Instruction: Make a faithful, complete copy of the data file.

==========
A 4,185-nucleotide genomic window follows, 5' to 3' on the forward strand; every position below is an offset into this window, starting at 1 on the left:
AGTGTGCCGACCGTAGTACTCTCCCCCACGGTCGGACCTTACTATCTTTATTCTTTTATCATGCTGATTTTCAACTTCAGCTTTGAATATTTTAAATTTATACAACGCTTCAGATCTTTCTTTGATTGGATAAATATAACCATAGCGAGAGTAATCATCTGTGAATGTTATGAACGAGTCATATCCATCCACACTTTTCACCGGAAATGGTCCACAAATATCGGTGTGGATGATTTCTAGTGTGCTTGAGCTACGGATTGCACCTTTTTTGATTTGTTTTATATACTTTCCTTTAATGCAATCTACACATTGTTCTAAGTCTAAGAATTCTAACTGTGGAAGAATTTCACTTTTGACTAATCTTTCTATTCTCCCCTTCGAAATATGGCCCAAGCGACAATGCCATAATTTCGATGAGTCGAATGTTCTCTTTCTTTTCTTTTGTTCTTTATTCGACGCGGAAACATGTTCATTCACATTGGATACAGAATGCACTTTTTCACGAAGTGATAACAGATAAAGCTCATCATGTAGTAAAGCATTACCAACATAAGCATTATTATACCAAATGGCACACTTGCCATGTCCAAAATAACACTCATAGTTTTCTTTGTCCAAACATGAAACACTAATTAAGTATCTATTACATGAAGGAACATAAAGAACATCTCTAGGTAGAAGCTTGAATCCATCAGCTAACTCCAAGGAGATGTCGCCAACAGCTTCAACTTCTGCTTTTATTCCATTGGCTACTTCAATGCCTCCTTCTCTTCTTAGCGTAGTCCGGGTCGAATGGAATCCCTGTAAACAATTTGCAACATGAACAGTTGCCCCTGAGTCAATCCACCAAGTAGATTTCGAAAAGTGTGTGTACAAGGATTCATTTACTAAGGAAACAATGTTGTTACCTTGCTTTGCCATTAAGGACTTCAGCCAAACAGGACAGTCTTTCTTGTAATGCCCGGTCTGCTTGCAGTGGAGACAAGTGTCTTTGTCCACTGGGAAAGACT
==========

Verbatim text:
A 4,185-nucleotide genomic window follows, 5' to 3' on the forward strand; every position below is an offset into this window, starting at 1 on the left:
AGTGTGCCGACCGTAGTACTCTCCCCCACGGTCGGACCTTACTATCTTTATTCTTTTATCATGCTGATTTTCAACTTCAGCTTTGAATATTTTAAATTTATACAACGCTTCAGATCTTTCTTTGATTGGATAAATATAACCATAGCGAGAGTAATCATCTGTGAATGTTATGAACGAGTCATATCCATCCACACTTTTCACCGGAAATGGTCCACAAATATCGGTGTGGATGATTTCTAGTGTGCTTGAGCTACGGATTGCACCTTTTTTGATTTGTTTTATATACTTTCCTTTAATGCAATCTACACATTGTTCTAAGTCTAAGAATTCTAACTGTGGAAGAATTTCACTTTTGACTAATCTTTCTATTCTCCCCTTCGAAATATGGCCCAAGCGACAATGCCATAATTTCGATGAGTCGAATGTTCTCTTTCTTTTCTTTTGTTCTTTATTCGACGCGGAAACATGTTCATTCACATTGGATACAGAATGCACTTTTTCACGAAGTGATAACAGATAAAGCTCATCATGTAGTAAAGCATTACCAACATAAGCATTATTATACCAAATGGCACACTTGCCATGTCCAAAATAACACTCATAGTTTTCTTTGTCCAAACATGAAACACTAATTAAGTATCTATTACATGAAGGAACATAAAGAACATCTCTAGGTAGAAGCTTGAATCCATCAGCTAACTCCAAGGAGATGTCGCCAACAGCTTCAACTTCTGCTTTTATTCCATTGGCTACTTCAATGCCTCCTTCTCTTCTTAGCGTAGTCCGGGTCGAATGGAATCCCTGTAAACAATTTGCAACATGAACAGTTGCCCCTGAGTCAATCCACCAAGTAGATTTCGAAAAGTGTGTGTACAAGGATTCATTTACTAAGGAAACAATGTTGTTACCTTGCTTTGCCATTAAGGACTTCAGCCAAACAGGACAGTCTTTCTTGTAATGCCCGGTCTGCTTGCAGTGGAGACAAGTGTCTTTGTCCACTGGGAAAGACT